This really should be required reading for any active member of Congress.
Not that there’s any kind of secret formula in dealing with Donald between these pages, or that having this kind of familial background changes anything today, but it’s clear when reading “Too Much and Never Enough,” the president’s niece, Mary Trump, explains in detail what happens when someone is raised to think he can do anything he wants without facing any kind of consequence.
Donald does what he does and says what he says, to this day, because no one (OK, the occasional reporter, but not often enough) ever pushes back. Tells him he is wrong. Admonishes him for lying. So, until Congress grows a pair and impeaches him again, he’s just gonna keep on keeping on.
I’ll admit, I was hesitant to pick this up, knowing I was not going to be soothed or comforted by anything the book had to say. But two things propelled me forward: one, knowing it has to just infuriate Donald that someone in the family is spilling the tea, and two, it was getting some pretty good initial reviews.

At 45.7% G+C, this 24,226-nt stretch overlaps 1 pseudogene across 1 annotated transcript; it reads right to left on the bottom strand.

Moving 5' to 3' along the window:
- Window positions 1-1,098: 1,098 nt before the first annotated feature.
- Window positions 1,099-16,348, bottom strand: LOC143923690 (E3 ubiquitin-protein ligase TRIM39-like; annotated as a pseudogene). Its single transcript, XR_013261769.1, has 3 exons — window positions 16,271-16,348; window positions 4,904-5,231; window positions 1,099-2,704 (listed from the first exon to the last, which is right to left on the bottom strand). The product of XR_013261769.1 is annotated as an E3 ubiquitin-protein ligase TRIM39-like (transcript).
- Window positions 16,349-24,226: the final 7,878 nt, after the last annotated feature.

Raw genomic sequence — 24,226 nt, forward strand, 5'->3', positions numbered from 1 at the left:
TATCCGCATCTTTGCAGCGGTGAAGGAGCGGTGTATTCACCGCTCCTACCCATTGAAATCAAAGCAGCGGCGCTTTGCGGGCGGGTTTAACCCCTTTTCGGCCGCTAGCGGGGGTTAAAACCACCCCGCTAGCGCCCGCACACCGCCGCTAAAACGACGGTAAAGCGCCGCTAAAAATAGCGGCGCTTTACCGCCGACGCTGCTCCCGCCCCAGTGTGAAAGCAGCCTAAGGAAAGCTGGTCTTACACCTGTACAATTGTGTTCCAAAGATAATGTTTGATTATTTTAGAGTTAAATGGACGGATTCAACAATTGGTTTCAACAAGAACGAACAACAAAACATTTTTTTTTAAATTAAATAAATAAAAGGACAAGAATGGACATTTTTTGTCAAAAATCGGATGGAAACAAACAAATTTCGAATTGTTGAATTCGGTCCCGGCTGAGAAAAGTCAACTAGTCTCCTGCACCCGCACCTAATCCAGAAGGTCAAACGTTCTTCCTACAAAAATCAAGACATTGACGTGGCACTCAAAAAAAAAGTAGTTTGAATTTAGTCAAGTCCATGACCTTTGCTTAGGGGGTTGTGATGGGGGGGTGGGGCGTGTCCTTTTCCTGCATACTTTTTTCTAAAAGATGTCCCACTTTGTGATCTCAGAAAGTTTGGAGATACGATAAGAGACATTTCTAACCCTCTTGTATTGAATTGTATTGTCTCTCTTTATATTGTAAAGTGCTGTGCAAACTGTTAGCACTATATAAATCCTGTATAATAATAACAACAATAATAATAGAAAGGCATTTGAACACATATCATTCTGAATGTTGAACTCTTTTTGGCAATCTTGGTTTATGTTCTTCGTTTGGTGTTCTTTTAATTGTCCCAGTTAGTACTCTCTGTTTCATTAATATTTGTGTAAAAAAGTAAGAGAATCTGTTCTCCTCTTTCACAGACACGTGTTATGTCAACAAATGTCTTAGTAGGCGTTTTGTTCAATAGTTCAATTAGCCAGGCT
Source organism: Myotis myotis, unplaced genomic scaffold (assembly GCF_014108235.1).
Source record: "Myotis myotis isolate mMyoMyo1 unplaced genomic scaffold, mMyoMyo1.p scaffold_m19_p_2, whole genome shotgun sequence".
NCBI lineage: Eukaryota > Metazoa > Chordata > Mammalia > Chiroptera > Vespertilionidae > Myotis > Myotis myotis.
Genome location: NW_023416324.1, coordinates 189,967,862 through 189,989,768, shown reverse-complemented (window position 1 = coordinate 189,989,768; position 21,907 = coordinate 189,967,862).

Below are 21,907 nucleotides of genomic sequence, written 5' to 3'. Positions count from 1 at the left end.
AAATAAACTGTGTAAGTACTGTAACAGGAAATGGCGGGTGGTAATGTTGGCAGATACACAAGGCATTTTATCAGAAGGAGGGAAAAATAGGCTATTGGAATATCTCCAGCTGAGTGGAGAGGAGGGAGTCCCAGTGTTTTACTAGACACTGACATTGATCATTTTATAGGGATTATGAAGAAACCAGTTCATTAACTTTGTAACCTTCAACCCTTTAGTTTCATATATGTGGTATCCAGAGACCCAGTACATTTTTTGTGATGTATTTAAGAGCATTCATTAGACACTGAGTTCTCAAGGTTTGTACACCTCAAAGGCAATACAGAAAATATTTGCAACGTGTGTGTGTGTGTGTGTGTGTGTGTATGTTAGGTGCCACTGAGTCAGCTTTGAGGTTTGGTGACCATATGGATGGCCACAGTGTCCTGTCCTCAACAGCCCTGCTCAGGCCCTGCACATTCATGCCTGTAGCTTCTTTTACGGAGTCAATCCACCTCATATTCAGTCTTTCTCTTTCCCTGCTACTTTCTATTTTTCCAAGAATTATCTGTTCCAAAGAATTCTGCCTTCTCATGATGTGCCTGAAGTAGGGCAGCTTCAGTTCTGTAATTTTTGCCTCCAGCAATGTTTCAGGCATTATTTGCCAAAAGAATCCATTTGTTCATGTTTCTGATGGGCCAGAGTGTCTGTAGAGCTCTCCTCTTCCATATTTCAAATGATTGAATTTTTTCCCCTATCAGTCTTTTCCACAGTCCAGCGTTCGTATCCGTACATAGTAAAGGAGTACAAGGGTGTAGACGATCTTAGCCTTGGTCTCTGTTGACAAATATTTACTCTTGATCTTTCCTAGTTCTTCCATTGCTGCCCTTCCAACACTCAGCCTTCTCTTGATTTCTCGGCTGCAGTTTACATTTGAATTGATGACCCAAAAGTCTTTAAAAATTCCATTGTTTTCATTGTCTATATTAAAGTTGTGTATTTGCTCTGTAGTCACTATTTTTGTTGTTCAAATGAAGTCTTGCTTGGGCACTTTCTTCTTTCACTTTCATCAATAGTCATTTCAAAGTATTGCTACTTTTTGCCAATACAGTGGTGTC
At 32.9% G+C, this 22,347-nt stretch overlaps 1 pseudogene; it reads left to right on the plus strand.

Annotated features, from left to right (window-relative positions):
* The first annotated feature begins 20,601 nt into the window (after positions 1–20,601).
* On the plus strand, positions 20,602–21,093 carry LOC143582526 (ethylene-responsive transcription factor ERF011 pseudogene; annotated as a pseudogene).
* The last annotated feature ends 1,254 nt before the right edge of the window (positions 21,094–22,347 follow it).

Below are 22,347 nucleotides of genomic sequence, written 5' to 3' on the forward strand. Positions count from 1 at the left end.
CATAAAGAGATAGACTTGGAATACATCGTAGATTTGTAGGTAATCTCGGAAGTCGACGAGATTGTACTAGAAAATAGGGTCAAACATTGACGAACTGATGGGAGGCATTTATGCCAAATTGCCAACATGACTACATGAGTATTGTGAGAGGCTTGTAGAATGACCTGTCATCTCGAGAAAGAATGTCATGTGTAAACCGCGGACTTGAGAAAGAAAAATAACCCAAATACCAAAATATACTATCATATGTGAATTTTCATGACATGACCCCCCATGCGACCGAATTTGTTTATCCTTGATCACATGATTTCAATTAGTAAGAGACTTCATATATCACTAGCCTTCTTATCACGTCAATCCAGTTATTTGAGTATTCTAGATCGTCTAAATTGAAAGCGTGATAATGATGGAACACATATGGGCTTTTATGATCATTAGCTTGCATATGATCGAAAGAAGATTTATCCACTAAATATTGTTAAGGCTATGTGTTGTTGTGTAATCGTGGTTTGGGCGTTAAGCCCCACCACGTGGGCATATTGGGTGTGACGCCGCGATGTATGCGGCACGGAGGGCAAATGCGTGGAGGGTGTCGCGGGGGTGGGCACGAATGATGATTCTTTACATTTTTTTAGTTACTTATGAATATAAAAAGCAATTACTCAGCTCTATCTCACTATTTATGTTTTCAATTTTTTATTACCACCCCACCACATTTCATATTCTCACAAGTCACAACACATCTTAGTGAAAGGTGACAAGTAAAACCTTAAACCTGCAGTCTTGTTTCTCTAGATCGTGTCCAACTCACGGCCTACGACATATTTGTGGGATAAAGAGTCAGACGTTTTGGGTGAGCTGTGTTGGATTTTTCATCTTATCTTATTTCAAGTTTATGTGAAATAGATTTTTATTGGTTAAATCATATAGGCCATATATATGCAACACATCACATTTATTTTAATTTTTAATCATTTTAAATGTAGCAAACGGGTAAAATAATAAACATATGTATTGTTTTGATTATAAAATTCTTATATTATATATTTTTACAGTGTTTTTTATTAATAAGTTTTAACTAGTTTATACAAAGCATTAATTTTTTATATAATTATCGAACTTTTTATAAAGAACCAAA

Why, you ask? Here’s my theory — that in a sea of tell-alls about the president and this administration, Mary Trump doesn’t go down that road, save for a few tidbits. Her book really delves more into Donald’s upbringing and the relationship that Fred and Mary Trump have or had (or, really, never had) with all of the Trump kids, and with a heavy focus on that of her deceased father, Freddy.
This book reads more like a sociological exploration of an American family, borne from immigrant roots and shaped from an absolute determination in succeeding, even if that’s through unseemly means. And the collateral damage that lies in the family’s wake — including some of the family itself.
There’s a reason not everyone should be a parent. And Fred is one of those people. It’s still hard to muster any empathy, knowing Donald’s upbringing likely played a large role in the way he is today. And this book is nothing if not proof that he’s been a very bad person for nearly the entirety of his life. But it’s insightful reading, for certain.